Not even in basketball is it automatic where the last person to pass the ball to the scorer is credited with an assist….
So goals score themselves. People who create opportunities aren’t special?
Assist is NOT a valid football stat
It was refreshing to see. And maybe coach saw something the team could have exploited in the early goings. And btw, good luck to anyone trying to take that LB spot off Aubrey now
Well done!!! 🙂
You saw the same thing I did Brian. I thought it was brave at first. Eventually we resorted to convention and let JJ and Levi do their thing. Will definitely like to see him try that another time.
Hart said he wanted his wide players to tuck in more when we didn’t have the ball. So I think we had a plan for when our full backs got caught up the field.
But we might not have stuck to it. Maybe players cheated a bit more because of our opponents. Some bad habits that still need to worked out.
Was an issue on counter. Hart can be aggressive with wingbacks, but we may need them to be more judicious.
well done guys
What you all made of our full backs playing that high ? Especially first half, Brian Lasana Roneil
Well done fellas
Hahahaha…..yes i was speaking the truth about him all night…..poor guy
Yes you were hating on KJ whole night. See u in September God spare our lives.
They looked unsettled marking and tracking those guys too Roneil. Saw a man chest down a ball between Bateau and Mekiel in the penalty box. Also thought they were a bit square and “seemed” unsure who and when to mark, moreso Mekiel. As I said, it just wasn’t convincing enough. Bateau did a great job bringing the ball from the back though, kinda like Carvalho, or Pique…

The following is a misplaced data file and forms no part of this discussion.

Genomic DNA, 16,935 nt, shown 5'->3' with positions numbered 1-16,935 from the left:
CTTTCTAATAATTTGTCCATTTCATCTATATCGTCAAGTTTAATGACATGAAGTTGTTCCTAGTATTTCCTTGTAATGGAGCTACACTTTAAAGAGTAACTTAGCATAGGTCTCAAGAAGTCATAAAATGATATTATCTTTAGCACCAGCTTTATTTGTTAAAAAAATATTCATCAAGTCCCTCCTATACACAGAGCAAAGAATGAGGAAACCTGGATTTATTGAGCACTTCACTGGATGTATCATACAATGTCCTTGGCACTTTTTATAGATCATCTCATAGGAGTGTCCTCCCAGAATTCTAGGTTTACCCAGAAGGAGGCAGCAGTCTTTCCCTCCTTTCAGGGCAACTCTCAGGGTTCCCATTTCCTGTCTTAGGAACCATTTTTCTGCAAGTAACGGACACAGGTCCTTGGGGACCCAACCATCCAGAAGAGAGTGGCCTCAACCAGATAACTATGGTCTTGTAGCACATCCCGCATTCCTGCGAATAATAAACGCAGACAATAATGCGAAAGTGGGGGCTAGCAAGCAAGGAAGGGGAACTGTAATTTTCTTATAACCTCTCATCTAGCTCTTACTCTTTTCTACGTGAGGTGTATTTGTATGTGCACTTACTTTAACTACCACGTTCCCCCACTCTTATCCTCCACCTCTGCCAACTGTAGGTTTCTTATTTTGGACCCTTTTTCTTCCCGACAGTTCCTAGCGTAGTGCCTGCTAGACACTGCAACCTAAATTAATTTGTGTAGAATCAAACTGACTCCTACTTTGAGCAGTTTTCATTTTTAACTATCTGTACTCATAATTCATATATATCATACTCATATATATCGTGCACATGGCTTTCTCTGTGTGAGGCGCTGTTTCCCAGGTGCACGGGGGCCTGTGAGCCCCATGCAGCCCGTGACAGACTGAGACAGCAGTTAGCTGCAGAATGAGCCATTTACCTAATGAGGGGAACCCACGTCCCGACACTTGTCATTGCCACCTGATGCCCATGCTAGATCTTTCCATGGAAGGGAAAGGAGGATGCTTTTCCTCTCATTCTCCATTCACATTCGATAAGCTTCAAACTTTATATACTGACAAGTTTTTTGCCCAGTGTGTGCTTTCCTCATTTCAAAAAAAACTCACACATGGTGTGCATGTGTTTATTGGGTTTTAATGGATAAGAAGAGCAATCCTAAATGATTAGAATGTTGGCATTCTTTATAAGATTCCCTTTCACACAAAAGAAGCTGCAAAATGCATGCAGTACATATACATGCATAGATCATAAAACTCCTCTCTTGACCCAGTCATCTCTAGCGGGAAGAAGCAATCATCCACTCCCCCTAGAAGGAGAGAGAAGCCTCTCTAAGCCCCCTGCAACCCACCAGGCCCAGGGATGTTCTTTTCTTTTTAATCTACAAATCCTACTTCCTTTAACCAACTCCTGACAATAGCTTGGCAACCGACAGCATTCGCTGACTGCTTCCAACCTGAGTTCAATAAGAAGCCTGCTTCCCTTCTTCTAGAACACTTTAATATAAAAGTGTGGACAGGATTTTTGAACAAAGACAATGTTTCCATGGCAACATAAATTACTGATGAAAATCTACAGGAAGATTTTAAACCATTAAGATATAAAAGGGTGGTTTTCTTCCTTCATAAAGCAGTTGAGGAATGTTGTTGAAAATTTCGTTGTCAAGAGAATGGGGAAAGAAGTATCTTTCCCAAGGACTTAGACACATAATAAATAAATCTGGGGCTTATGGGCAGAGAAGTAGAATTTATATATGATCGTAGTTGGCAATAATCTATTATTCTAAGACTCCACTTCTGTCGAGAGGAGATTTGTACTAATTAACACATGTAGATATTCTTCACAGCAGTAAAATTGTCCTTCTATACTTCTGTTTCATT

You are missing the point. The stats are kept and form part of the analysis of teams and players. It is the science of the game.
Dare I say a goal from Kenwyne?
Lolz Joann Charles….ur face look familiar from the stadium yestd…u probably was sittin right behind me
Would love to hear Coach Hart after he reviews the game film on our defensive effort.. I am saying the shutout is deceptive..
Is not art class we eh want to hear nutten bout draw. We have to win.
Yup a defender could make 5 great challenges and clear a ball of the line to save/win a game…1 goal up top outshines all that in the headlines
I guess I would disagree with the many chances there Brian. But they did look a bit troubled once Anderson picked up a full head of steam
Cyrus is a good one on one defender. But then most T&T defenders are good one on one. Because ent nobody coming to your rescue in Trinidad when it comes to defending! Lol.
Remember having this chat with British journalist before we played England. He thought Joe Cole would tun up. I told him no chance. Our defenders accustomed to tricky wingers. It’s the crafty fellahs like Beckham or the guys like Gerrard who don’t stop moving that give us trouble.
BTW, Panama and teams with speedy skilful wingers like Cyrus at wing back too.. ;o)
That I can accept but not everything they feed we need to eat. I spit out assist.